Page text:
Madrid has five great academies: the Academy of the Spanish Language (Calle de Felipe IV), History (León, 21), Exact Science (Valverde, 22), Medicine (Arrieta, 12) and the San Fernando Fine Arts Academy (Alcalá, 13). There are also Academies of Jurisprudence and the so-called “Ciencias Morales y Politicas” (Academy of Moral and Political Sciences). The Associations of Writers and Artists (Leganitos, 10); of Painters and Sculptors (Infantas, 30); organize interesting cultural and artistic events.
The University cities
Madrid has two Universities, the Complutense and the Autonomous one. The Complutense is located on and old estate known as La Moncloa, to the West of Madrid. All the Faculties and Colleges are housed in modern, functional buildings, surrounded by gardens and avenues. There are also various Residential Colleges and sports facilities of all types connected to the University City.
The Autonomous University is of more recent construction, and is at Canto Blanco, 15 kilometers along the Colmenar road.
The Higher Council for Scientific
The Higher Council for Scientific Research is at 117 Calle de Serrano and includes all the different cultural institutes for which it acts as the coordinating center. The modern buildings contain large lecture halls which are used for international conferences, libraries for each speciality, and residences in which the research workers live.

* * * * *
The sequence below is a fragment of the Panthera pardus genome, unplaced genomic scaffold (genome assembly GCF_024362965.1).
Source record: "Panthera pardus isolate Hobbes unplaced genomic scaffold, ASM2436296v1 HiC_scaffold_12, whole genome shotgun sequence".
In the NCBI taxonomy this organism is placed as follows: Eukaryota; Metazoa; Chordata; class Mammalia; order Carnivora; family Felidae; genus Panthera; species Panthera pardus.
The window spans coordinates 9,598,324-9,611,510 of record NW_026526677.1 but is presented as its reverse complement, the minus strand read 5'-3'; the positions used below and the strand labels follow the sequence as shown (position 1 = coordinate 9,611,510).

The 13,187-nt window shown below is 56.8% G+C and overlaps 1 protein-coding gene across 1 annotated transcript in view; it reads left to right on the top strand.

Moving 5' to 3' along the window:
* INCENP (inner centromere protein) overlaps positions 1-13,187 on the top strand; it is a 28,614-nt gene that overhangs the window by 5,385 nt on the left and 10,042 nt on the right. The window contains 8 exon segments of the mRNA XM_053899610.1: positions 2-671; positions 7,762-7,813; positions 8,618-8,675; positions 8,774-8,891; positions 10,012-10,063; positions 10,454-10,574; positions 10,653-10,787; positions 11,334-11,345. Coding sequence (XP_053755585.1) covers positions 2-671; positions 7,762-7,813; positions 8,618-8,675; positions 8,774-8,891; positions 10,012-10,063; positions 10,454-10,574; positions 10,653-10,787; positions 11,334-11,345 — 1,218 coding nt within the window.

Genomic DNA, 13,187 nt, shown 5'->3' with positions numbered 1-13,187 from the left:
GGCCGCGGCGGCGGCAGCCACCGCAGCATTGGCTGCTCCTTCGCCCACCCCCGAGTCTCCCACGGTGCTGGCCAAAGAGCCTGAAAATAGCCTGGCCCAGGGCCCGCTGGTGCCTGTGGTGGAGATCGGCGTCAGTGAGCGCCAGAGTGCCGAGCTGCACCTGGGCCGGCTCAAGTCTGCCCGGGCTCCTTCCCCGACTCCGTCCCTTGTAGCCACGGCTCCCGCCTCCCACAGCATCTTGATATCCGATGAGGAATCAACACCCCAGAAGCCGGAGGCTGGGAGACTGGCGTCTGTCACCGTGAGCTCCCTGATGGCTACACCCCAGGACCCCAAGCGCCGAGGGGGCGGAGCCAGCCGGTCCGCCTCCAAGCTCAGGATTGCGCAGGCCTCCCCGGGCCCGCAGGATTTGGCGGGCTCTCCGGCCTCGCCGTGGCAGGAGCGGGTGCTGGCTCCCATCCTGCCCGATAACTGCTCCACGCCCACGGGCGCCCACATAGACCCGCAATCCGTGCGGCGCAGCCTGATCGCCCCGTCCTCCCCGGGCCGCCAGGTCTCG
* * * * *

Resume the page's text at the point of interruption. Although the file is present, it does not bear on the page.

The four most important public libraries
Although there are something like a hundred libraries in Madrid, the visitor who is not looking for some special information, but the kind which can easily be obtained by private inquiries, should be satisfied if he gets round to seeing the four most important ones. First of all, there is the National Library, Paseo de Recoletos, 20. It is open from 9 a.m. to 9 p.m. except Sunday and is situated on the first floor of the Library and Museum Building. It is considered to be the best library in Spain, and contains about two million volumes, twenty-one thousand of which are manuscripts, two thousand five hundred incunabula, and forty-six thousand particularly rare books. There are also many books from the Golden Age of Spanish literature–the 16th century.
The second most important library is the Biblioteca Municipal, at number 78, Calle de Fuencarral. There are about a hundred and twenty thousand books in the library, many of them very rare. More than four thousand of them are devoted to Madrid. The Ateneo, at Calle del Prado, 21, also has a good library. It is open from 10 a.m. to 9 p.m., except on Sunday.